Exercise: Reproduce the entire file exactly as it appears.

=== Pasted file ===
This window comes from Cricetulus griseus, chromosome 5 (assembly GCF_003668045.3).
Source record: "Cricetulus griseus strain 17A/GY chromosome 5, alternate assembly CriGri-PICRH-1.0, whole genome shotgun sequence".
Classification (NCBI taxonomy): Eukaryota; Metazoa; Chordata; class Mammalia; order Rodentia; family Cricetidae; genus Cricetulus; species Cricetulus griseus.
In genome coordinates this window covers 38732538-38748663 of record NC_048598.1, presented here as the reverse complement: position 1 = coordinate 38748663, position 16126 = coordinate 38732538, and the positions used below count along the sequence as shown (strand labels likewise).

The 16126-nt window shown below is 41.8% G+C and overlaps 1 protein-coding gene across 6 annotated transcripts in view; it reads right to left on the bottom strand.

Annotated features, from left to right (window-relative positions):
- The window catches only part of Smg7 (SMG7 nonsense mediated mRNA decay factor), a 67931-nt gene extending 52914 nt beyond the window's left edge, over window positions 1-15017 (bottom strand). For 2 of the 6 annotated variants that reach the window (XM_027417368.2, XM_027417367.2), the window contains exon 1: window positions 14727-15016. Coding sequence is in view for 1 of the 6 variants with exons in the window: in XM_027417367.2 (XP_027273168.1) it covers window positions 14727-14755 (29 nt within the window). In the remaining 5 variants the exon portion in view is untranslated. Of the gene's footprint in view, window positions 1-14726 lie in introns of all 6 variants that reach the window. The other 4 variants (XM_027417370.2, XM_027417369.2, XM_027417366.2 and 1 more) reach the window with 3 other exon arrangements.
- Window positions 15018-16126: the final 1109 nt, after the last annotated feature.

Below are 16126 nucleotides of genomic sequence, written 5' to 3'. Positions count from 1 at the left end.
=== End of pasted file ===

This window comes from Cricetulus griseus, chromosome 5 (assembly GCF_003668045.3).
Source record: "Cricetulus griseus strain 17A/GY chromosome 5, alternate assembly CriGri-PICRH-1.0, whole genome shotgun sequence".
Classification (NCBI taxonomy): Eukaryota; Metazoa; Chordata; class Mammalia; order Rodentia; family Cricetidae; genus Cricetulus; species Cricetulus griseus.
In genome coordinates this window covers 38732538-38748663 of record NC_048598.1, presented here as the reverse complement: position 1 = coordinate 38748663, position 16126 = coordinate 38732538, and the positions used below count along the sequence as shown (strand labels likewise).

The 16126-nt window shown below is 41.8% G+C and overlaps 1 protein-coding gene across 6 annotated transcripts in view; it reads right to left on the bottom strand.

Annotated features, from left to right (window-relative positions):
- The window catches only part of Smg7 (SMG7 nonsense mediated mRNA decay factor), a 67931-nt gene extending 52914 nt beyond the window's left edge, over window positions 1-15017 (bottom strand). For 2 of the 6 annotated variants that reach the window (XM_027417368.2, XM_027417367.2), the window contains exon 1: window positions 14727-15016. Coding sequence is in view for 1 of the 6 variants with exons in the window: in XM_027417367.2 (XP_027273168.1) it covers window positions 14727-14755 (29 nt within the window). In the remaining 5 variants the exon portion in view is untranslated. Of the gene's footprint in view, window positions 1-14726 lie in introns of all 6 variants that reach the window. The other 4 variants (XM_027417370.2, XM_027417369.2, XM_027417366.2 and 1 more) reach the window with 3 other exon arrangements.
- Window positions 15018-16126: the final 1109 nt, after the last annotated feature.

Below are 16126 nucleotides of genomic sequence, written 5' to 3'. Positions count from 1 at the left end.